When my grandfather Hezi Holdengerber arrived in Israel from Romania after the Holocaust, he and his brothers built roofs together. Now Jews work in construction only as bosses or engineers. Half of Israel’s construction workers are Arab citizens of Israel; the other half are Chinese or Palestinian, some of whom are likely to lose their jobs under the new agreements.

More construction workers have died in Israel in the past decade than Israelis died in the wars with Gaza and Lebanon. But since the dead are Arab, Palestinian or Chinese, they don’t get much attention from the mainstream Israeli press. Hasan Sholi, a safety guide from the Arab village of Kabul in northern Israel (it’s mentioned in the Bible, the village that Solomon gave to Hiram of Tyre in exchange for help with building the Temple), is doing what he can to tackle the problem. His Facebook page is the only place where all the accidents are noted and listed. On average, someone falls from a great height on a construction site in Israel every 22 minutes. Between January and November this year, 33 workers died, compared to 23 in 2010. In Britain there are 2.4 deaths for every 100,000 workers. In Israel the figure is about 15. Twenty inspectors supervise 20,000 building sites and 200,000 labourers. And when a labourer dies, his employer never goes to jail.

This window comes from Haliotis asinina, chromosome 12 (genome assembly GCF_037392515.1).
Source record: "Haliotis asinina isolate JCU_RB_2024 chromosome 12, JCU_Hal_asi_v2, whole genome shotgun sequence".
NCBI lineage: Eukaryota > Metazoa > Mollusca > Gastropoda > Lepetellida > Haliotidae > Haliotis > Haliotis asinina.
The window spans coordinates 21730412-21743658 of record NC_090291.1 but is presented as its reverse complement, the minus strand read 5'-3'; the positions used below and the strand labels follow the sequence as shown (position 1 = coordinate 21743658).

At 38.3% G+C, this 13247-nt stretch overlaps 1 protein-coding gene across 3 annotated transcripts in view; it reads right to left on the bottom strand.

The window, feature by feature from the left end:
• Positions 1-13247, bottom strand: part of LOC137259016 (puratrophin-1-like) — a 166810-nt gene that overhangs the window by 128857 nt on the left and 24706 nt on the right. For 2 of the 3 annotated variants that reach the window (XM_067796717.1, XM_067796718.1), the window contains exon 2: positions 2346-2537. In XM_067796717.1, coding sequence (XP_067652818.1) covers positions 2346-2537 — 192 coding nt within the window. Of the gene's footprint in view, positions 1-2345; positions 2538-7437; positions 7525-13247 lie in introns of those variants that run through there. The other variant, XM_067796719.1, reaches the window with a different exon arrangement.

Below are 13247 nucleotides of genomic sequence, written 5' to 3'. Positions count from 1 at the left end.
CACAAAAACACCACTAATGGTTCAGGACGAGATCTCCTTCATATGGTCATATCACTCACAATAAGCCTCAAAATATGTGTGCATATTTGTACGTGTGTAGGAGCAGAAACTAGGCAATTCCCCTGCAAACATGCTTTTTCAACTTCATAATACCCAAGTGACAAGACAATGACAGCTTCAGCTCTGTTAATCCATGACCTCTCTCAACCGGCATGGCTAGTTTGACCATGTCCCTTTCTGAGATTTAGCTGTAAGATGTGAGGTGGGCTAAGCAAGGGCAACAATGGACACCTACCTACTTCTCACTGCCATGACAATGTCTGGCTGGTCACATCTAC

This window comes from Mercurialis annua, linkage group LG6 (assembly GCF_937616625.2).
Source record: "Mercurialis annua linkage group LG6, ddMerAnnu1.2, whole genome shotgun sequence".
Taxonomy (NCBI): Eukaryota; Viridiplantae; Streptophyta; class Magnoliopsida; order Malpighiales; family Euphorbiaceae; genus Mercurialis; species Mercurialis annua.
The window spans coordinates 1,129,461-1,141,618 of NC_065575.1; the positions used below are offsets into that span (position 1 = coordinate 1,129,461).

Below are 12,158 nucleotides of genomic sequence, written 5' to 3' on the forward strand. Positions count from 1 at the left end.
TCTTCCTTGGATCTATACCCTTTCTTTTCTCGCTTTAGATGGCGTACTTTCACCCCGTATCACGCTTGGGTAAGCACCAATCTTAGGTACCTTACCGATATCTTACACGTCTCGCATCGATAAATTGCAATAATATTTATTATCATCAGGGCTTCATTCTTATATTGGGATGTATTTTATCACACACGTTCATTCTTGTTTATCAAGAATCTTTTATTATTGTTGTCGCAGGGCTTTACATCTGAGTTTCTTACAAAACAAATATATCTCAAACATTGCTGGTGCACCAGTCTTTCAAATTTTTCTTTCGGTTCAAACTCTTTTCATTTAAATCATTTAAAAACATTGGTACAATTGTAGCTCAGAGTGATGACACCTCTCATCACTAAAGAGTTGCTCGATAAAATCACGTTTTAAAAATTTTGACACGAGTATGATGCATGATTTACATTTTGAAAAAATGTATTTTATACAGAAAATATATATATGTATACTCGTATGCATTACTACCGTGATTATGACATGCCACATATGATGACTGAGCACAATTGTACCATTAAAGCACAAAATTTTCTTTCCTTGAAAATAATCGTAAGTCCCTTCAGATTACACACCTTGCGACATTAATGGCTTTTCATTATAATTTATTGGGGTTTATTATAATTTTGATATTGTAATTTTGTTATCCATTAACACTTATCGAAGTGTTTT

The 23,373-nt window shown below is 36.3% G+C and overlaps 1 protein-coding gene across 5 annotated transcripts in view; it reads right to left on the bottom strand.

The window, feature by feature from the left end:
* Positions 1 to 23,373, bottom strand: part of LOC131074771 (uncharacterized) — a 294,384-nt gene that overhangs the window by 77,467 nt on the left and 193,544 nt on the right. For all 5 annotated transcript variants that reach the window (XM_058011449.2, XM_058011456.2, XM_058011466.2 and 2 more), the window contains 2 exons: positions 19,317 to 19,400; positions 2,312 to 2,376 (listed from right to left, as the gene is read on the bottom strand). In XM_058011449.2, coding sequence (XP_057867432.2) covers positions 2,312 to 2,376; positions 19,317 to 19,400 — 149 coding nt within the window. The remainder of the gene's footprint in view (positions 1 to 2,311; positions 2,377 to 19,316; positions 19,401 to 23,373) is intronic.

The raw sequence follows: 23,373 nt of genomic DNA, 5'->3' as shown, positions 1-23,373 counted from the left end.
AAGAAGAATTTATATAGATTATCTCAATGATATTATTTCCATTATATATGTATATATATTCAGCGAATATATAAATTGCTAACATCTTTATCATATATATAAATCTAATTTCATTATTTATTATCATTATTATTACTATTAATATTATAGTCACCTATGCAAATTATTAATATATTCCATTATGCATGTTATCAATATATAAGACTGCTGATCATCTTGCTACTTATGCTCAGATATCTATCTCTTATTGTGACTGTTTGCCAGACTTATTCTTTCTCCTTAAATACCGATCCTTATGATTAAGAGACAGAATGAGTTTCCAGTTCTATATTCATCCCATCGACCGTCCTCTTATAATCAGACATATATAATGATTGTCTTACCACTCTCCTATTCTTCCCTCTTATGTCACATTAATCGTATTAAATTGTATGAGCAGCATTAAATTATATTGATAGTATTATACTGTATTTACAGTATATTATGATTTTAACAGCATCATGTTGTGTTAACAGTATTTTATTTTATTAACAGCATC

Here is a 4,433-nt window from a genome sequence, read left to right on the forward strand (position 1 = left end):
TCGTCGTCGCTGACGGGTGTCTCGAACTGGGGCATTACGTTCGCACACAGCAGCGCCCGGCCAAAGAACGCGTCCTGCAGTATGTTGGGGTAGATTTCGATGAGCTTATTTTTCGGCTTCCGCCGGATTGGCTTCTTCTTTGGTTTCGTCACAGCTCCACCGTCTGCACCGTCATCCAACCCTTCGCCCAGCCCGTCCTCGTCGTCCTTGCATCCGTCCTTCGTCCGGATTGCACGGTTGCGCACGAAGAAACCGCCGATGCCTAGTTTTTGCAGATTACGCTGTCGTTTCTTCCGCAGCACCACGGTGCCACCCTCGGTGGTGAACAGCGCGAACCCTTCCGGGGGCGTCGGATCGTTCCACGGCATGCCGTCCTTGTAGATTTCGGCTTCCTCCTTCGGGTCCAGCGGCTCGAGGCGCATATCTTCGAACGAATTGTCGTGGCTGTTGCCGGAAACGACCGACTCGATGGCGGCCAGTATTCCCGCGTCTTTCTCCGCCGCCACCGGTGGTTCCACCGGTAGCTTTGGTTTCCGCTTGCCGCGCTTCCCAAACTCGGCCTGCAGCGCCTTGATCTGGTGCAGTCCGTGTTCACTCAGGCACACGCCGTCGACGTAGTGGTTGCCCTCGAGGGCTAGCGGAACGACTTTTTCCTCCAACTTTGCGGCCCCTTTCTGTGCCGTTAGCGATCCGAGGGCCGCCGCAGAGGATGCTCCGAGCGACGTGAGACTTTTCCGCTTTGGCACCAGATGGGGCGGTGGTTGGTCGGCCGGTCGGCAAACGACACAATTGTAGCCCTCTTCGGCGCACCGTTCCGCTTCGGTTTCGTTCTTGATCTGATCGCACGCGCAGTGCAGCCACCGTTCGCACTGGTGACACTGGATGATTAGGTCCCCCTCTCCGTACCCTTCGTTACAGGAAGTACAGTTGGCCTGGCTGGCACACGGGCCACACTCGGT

Sholi says the arrival of the workers from Eastern Europe will only make matters worse. They do not know the Israeli safety protocols and it will be difficult to teach them. ‘What can you do,’ he says. ‘Hasan Sholi doesn’t speak Bulgarian.’

1. Pennywhistler says:
1 January 2012 at 1:03 am
“More construction workers have died in Israel in the past decade than Israelis died in the wars with Gaza and Lebanon. ”
An estimated 5 million people work in China’s coal-mining industry. As many as 20,000 miners die in accidents each year. And that’s more than all the Chinese soldiers killed in battle since 1960.
Jes’ sayin’.
The number of deaths per million ton of coal in China is about 100 times of that of the U.S., 30 times of that of South Africa, and 10 times of that of India. And that is more deaths than all the Indian soldiers killed since 1960. Jes’ sayin.
And mine deaths are on the rise in South Africa. Last year, 63 people were killed on South Africa’s gold mines, which was a 22% drop from the 81 deaths in 2009.
Jes’ sayin.
Give me time and I will find a way to tie the Palestinians into all this. I swear!

2. Harry Stopes says:
5 January 2012 at 2:23 pm
Pennywhistler, China and South Africa (for the latter of which, incidentally, your statistics suggest a fall not a rise in miner deaths) are not the biggest recipients of military, economic and diplomatic support from the world’s richest and most powerful nation. Might that go some way to explaining the (supposed) focus?

Print Friendly

1 comment to East European workers replacing Palestinians on Israel’s building sites